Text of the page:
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Giffords improves; full rehab on hold
Arraignment for Loughner set
Question of the Day
HOUSTON | The Houston hospital treating Rep. Gabrielle Giffords said Sunday that her condition is improving daily, but gave no update on the buildup of brain fluid that has kept the Arizona congresswoman in intensive care.
A hospital statement said Mrs. Giffords would continue to receive therapy in the intensive care unit “until her physicians determine she is ready for transfer” to a nearby center where she would begin a full rehabilitation program.
They said the next medical updates would be provided when that happens.
At a news conference shortly after her arrival in Houston, doctors said she had been given a tube to drain excess cerebrospinal fluid. Everyone makes such fluid, but an injury can prevent the fluid from being cleared away as rapidly as normal. A backup can cause pressure and swelling within the brain.
“It’s a common problem,” occurring in 15 percent to 20 percent of people with a brain injury or brain surgery, said Dr. Reid C. Thompson, chairman of neurological surgery at Vanderbilt University Medical Center in Nashville, Tenn., who is not involved in Mrs. Giffords‘ care.
Another possible reason for a drainage tube: “After a gunshot wound to the head and brain where there is a lot of soft tissue injury, it is common to develop a leak of spinal fluid. This raises the risk of a meningitis and slows down wound healing,” he said.
The tube is a short-term solution that doctors usually don’t use for longer than a week or two because of the risk of infection, said Dr. Steve Williams, rehab chief at Boston Medical Center and Boston University School of Medicine.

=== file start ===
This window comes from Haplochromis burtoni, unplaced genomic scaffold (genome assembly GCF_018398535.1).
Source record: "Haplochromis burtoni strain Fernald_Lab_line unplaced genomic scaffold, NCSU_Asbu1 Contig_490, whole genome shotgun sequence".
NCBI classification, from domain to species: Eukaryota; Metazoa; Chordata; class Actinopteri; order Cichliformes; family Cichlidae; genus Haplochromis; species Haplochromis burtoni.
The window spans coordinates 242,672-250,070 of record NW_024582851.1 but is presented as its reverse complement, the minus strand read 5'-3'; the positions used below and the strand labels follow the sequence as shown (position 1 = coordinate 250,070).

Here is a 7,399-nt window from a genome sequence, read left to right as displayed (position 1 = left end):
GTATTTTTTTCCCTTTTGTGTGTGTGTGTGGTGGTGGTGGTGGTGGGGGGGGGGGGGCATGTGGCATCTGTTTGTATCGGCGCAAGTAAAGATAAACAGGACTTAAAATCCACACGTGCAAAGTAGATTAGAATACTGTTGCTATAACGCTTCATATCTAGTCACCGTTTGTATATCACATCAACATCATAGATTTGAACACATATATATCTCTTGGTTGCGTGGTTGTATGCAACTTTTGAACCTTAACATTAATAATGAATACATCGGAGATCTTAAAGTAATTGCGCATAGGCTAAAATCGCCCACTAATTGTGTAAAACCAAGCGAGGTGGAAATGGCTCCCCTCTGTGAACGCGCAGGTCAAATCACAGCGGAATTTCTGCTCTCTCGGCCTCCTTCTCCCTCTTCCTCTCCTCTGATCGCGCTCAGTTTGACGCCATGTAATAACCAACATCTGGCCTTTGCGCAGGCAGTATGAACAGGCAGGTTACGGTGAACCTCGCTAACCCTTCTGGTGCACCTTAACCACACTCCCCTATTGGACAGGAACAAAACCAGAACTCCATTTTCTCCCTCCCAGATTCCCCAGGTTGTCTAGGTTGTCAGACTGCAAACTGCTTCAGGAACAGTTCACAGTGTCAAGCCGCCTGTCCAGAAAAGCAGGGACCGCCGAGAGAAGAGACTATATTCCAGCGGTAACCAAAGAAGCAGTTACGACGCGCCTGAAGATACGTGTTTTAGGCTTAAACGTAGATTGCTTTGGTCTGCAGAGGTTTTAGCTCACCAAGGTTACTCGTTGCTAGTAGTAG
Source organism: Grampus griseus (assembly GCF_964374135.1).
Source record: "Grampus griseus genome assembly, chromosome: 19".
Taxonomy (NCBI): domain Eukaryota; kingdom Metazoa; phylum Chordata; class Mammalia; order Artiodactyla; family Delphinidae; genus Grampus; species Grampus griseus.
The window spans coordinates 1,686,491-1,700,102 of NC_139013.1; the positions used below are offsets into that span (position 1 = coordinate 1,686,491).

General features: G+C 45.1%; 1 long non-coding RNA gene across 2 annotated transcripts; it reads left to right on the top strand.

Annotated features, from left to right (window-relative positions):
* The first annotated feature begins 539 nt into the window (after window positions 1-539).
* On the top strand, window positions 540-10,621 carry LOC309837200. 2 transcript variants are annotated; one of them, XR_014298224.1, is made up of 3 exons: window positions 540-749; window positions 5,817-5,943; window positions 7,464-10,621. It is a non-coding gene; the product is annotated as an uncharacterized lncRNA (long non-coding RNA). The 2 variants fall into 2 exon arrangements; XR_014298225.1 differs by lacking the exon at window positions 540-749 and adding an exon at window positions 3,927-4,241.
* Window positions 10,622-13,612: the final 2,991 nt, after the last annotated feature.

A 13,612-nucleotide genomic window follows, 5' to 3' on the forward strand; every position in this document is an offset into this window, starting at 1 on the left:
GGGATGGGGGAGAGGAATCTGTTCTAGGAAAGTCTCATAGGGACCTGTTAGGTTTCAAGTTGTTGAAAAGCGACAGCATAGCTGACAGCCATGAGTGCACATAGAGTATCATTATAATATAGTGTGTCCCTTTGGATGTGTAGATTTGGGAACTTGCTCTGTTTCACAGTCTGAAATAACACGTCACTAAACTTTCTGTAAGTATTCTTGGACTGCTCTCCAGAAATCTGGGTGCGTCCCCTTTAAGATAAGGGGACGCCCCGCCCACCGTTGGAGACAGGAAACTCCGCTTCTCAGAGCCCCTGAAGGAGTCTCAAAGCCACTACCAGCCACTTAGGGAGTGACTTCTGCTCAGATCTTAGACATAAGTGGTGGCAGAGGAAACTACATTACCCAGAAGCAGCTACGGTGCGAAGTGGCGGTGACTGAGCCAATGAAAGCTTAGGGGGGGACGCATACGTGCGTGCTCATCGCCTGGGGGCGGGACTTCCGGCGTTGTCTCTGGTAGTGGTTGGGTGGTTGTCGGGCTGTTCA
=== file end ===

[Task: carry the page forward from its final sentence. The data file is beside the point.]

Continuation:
If the problem persists, this temporary catheter can be converted to a permanent one called a shunt. That involves an hourlong surgery to tunnel a thin tube from inside the brain down the neck and under the skin to the abdomen, where the fluid can drain and be dispersed in the belly, Dr. Williams said.
That is less than ideal — those can clog over time, requiring medical attention.
Meanwhile, the legal case against suspect Jared Lee Loughner will take its next step forward, with his arraigned set for Monday afternoon in Phoenix.
Investigators have been poring over surveillance video, interviewing witnesses and analyzing items seized from Mr. Loughner’s home as they build a case in the rampage that wounded 12 people besides Mrs. Giffords and killed six others, including a federal judge and a 9-year-old girl born on Sept. 11, 2001.
It’s a case that likely will take years to play out as it goes through the many phases of the criminal justice system: prosecutions by both federal and state authorities, proceedings over whether to move the case to a different venue, a possible insanity defense by Mr. Loughner and prosecutors’ likely push for the death penalty.
Investigators have said Mr. Loughner was mentally disturbed and acting increasingly erratic in the weeks leading up to the shooting. If he pleads not guilty by reason of insanity and is successful, he could avoid the death penalty and be sent to a mental health facility instead of prison.
“I don’t see a lot of other viable defenses,” agreed Michael Piccarreta, a Tucson lawyer who has practiced criminal defense in federal court for 30 years. “It appears the actual guilt or innocence of the shooting will not be difficult to prove, and his pre-shooting behavior seems to be a history of erratic behavior — issues of pre-existing mental illness.”
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